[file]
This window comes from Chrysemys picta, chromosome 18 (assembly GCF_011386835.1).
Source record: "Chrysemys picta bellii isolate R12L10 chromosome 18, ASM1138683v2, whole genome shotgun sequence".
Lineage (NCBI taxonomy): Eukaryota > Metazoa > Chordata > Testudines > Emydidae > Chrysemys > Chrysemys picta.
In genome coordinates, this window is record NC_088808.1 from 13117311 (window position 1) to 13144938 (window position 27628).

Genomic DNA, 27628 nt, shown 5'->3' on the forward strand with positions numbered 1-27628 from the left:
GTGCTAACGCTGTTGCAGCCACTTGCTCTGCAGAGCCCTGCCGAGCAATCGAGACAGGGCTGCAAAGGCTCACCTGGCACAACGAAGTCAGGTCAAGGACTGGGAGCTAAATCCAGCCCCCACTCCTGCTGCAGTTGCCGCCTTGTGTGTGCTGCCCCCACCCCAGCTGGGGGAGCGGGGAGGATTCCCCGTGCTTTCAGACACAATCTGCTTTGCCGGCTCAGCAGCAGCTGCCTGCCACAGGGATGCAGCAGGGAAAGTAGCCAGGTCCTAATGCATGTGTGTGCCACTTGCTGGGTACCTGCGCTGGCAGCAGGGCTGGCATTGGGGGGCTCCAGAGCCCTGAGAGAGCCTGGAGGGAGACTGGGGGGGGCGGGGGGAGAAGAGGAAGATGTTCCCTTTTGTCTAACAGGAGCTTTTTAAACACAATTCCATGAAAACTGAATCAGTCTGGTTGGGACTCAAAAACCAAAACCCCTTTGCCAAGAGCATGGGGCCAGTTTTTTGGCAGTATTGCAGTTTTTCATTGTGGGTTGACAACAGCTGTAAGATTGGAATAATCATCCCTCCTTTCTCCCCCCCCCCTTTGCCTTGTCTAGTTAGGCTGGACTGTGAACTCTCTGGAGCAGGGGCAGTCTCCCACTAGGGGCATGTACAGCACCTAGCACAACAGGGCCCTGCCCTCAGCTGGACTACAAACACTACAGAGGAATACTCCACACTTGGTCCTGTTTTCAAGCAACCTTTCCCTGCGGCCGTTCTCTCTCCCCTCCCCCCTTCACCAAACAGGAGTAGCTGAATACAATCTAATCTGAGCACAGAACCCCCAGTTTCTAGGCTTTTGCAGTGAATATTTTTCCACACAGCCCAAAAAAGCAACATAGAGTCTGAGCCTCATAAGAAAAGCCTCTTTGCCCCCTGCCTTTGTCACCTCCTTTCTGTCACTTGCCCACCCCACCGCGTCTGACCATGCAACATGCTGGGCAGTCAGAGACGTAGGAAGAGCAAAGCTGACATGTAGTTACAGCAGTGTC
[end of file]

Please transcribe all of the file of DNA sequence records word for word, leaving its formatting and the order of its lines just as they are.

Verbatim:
This window comes from Chrysemys picta, chromosome 18 (assembly GCF_011386835.1).
Source record: "Chrysemys picta bellii isolate R12L10 chromosome 18, ASM1138683v2, whole genome shotgun sequence".
Lineage (NCBI taxonomy): Eukaryota > Metazoa > Chordata > Testudines > Emydidae > Chrysemys > Chrysemys picta.
In genome coordinates, this window is record NC_088808.1 from 13117311 (window position 1) to 13144938 (window position 27628).

Genomic DNA, 27628 nt, shown 5'->3' on the forward strand with positions numbered 1-27628 from the left:
GTGCTAACGCTGTTGCAGCCACTTGCTCTGCAGAGCCCTGCCGAGCAATCGAGACAGGGCTGCAAAGGCTCACCTGGCACAACGAAGTCAGGTCAAGGACTGGGAGCTAAATCCAGCCCCCACTCCTGCTGCAGTTGCCGCCTTGTGTGTGCTGCCCCCACCCCAGCTGGGGGAGCGGGGAGGATTCCCCGTGCTTTCAGACACAATCTGCTTTGCCGGCTCAGCAGCAGCTGCCTGCCACAGGGATGCAGCAGGGAAAGTAGCCAGGTCCTAATGCATGTGTGTGCCACTTGCTGGGTACCTGCGCTGGCAGCAGGGCTGGCATTGGGGGGCTCCAGAGCCCTGAGAGAGCCTGGAGGGAGACTGGGGGGGGCGGGGGGAGAAGAGGAAGATGTTCCCTTTTGTCTAACAGGAGCTTTTTAAACACAATTCCATGAAAACTGAATCAGTCTGGTTGGGACTCAAAAACCAAAACCCCTTTGCCAAGAGCATGGGGCCAGTTTTTTGGCAGTATTGCAGTTTTTCATTGTGGGTTGACAACAGCTGTAAGATTGGAATAATCATCCCTCCTTTCTCCCCCCCCCCTTTGCCTTGTCTAGTTAGGCTGGACTGTGAACTCTCTGGAGCAGGGGCAGTCTCCCACTAGGGGCATGTACAGCACCTAGCACAACAGGGCCCTGCCCTCAGCTGGACTACAAACACTACAGAGGAATACTCCACACTTGGTCCTGTTTTCAAGCAACCTTTCCCTGCGGCCGTTCTCTCTCCCCTCCCCCCTTCACCAAACAGGAGTAGCTGAATACAATCTAATCTGAGCACAGAACCCCCAGTTTCTAGGCTTTTGCAGTGAATATTTTTCCACACAGCCCAAAAAAGCAACATAGAGTCTGAGCCTCATAAGAAAAGCCTCTTTGCCCCCTGCCTTTGTCACCTCCTTTCTGTCACTTGCCCACCCCACCGCGTCTGACCATGCAACATGCTGGGCAGTCAGAGACGTAGGAAGAGCAAAGCTGACATGTAGTTACAGCAGTGTC